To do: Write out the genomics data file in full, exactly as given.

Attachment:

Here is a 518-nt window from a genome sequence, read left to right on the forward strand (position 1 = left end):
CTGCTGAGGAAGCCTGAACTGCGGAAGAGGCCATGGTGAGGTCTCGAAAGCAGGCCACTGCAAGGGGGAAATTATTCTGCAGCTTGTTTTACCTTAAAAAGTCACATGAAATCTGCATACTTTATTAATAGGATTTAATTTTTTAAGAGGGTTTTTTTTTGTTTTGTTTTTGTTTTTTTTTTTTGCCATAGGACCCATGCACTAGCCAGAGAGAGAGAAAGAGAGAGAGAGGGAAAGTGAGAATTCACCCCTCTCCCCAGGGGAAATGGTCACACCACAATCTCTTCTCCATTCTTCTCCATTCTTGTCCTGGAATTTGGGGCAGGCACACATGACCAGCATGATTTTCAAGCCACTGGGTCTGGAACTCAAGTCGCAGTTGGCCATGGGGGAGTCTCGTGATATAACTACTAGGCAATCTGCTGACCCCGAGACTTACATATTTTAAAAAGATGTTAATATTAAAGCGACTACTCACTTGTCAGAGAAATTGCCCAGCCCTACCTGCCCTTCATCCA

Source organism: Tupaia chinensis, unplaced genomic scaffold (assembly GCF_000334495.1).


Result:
Here is a 518-nt window from a genome sequence, read left to right on the forward strand (position 1 = left end):
CTGCTGAGGAAGCCTGAACTGCGGAAGAGGCCATGGTGAGGTCTCGAAAGCAGGCCACTGCAAGGGGGAAATTATTCTGCAGCTTGTTTTACCTTAAAAAGTCACATGAAATCTGCATACTTTATTAATAGGATTTAATTTTTTAAGAGGGTTTTTTTTTGTTTTGTTTTTGTTTTTTTTTTTTGCCATAGGACCCATGCACTAGCCAGAGAGAGAGAAAGAGAGAGAGAGGGAAAGTGAGAATTCACCCCTCTCCCCAGGGGAAATGGTCACACCACAATCTCTTCTCCATTCTTCTCCATTCTTGTCCTGGAATTTGGGGCAGGCACACATGACCAGCATGATTTTCAAGCCACTGGGTCTGGAACTCAAGTCGCAGTTGGCCATGGGGGAGTCTCGTGATATAACTACTAGGCAATCTGCTGACCCCGAGACTTACATATTTTAAAAAGATGTTAATATTAAAGCGACTACTCACTTGTCAGAGAAATTGCCCAGCCCTACCTGCCCTTCATCCA

Source organism: Tupaia chinensis, unplaced genomic scaffold (assembly GCF_000334495.1).